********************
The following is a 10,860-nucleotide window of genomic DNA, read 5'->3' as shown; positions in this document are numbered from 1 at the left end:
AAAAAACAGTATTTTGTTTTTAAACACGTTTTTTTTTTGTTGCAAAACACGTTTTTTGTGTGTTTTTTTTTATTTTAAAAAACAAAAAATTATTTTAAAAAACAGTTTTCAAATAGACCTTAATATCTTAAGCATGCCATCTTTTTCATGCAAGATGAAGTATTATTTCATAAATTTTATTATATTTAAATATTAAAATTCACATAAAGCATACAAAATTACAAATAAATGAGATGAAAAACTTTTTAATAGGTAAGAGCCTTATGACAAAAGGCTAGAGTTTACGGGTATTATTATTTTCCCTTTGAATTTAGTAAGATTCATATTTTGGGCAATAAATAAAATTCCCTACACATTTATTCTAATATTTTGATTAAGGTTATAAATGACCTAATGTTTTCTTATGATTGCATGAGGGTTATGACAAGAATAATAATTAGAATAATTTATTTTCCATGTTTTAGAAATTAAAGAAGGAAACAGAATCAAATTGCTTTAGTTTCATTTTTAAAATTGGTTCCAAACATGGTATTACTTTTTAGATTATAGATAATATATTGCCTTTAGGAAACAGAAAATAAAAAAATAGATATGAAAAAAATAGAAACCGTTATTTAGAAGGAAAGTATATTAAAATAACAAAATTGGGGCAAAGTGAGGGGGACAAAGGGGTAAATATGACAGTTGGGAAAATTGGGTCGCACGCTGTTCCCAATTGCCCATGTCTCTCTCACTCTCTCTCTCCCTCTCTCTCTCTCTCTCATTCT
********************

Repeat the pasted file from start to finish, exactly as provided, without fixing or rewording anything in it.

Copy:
The following is a 10,860-nucleotide window of genomic DNA, read 5'->3' as shown; positions in this document are numbered from 1 at the left end:
AAAAAACAGTATTTTGTTTTTAAACACGTTTTTTTTTTGTTGCAAAACACGTTTTTTGTGTGTTTTTTTTTATTTTAAAAAACAAAAAATTATTTTAAAAAACAGTTTTCAAATAGACCTTAATATCTTAAGCATGCCATCTTTTTCATGCAAGATGAAGTATTATTTCATAAATTTTATTATATTTAAATATTAAAATTCACATAAAGCATACAAAATTACAAATAAATGAGATGAAAAACTTTTTAATAGGTAAGAGCCTTATGACAAAAGGCTAGAGTTTACGGGTATTATTATTTTCCCTTTGAATTTAGTAAGATTCATATTTTGGGCAATAAATAAAATTCCCTACACATTTATTCTAATATTTTGATTAAGGTTATAAATGACCTAATGTTTTCTTATGATTGCATGAGGGTTATGACAAGAATAATAATTAGAATAATTTATTTTCCATGTTTTAGAAATTAAAGAAGGAAACAGAATCAAATTGCTTTAGTTTCATTTTTAAAATTGGTTCCAAACATGGTATTACTTTTTAGATTATAGATAATATATTGCCTTTAGGAAACAGAAAATAAAAAAATAGATATGAAAAAAATAGAAACCGTTATTTAGAAGGAAAGTATATTAAAATAACAAAATTGGGGCAAAGTGAGGGGGACAAAGGGGTAAATATGACAGTTGGGAAAATTGGGTCGCACGCTGTTCCCAATTGCCCATGTCTCTCTCACTCTCTCTCTCCCTCTCTCTCTCTCTCTCATTCT